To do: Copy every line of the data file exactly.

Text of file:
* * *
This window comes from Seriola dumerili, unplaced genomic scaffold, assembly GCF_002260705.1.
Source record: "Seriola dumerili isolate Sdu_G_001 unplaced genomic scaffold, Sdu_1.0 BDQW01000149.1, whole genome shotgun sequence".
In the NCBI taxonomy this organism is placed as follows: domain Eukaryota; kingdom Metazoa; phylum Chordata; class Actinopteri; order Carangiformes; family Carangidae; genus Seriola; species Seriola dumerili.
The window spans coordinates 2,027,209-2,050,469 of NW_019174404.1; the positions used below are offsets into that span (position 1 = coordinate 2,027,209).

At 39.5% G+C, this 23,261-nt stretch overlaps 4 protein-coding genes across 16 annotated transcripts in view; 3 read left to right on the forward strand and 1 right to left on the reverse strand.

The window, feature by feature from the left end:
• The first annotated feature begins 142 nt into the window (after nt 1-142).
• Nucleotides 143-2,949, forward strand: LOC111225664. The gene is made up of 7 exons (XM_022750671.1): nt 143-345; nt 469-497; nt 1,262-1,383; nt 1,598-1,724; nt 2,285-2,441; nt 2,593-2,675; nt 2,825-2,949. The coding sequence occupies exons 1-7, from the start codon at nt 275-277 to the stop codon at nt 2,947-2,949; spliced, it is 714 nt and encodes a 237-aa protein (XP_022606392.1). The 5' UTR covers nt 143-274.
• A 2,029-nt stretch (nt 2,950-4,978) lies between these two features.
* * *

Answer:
This window comes from Seriola dumerili, unplaced genomic scaffold, assembly GCF_002260705.1.
Source record: "Seriola dumerili isolate Sdu_G_001 unplaced genomic scaffold, Sdu_1.0 BDQW01000149.1, whole genome shotgun sequence".
In the NCBI taxonomy this organism is placed as follows: domain Eukaryota; kingdom Metazoa; phylum Chordata; class Actinopteri; order Carangiformes; family Carangidae; genus Seriola; species Seriola dumerili.
The window spans coordinates 2,027,209-2,050,469 of NW_019174404.1; the positions used below are offsets into that span (position 1 = coordinate 2,027,209).

At 39.5% G+C, this 23,261-nt stretch overlaps 4 protein-coding genes across 16 annotated transcripts in view; 3 read left to right on the forward strand and 1 right to left on the reverse strand.

The window, feature by feature from the left end:
• The first annotated feature begins 142 nt into the window (after nt 1-142).
• Nucleotides 143-2,949, forward strand: LOC111225664. The gene is made up of 7 exons (XM_022750671.1): nt 143-345; nt 469-497; nt 1,262-1,383; nt 1,598-1,724; nt 2,285-2,441; nt 2,593-2,675; nt 2,825-2,949. The coding sequence occupies exons 1-7, from the start codon at nt 275-277 to the stop codon at nt 2,947-2,949; spliced, it is 714 nt and encodes a 237-aa protein (XP_022606392.1). The 5' UTR covers nt 143-274.
• A 2,029-nt stretch (nt 2,950-4,978) lies between these two features.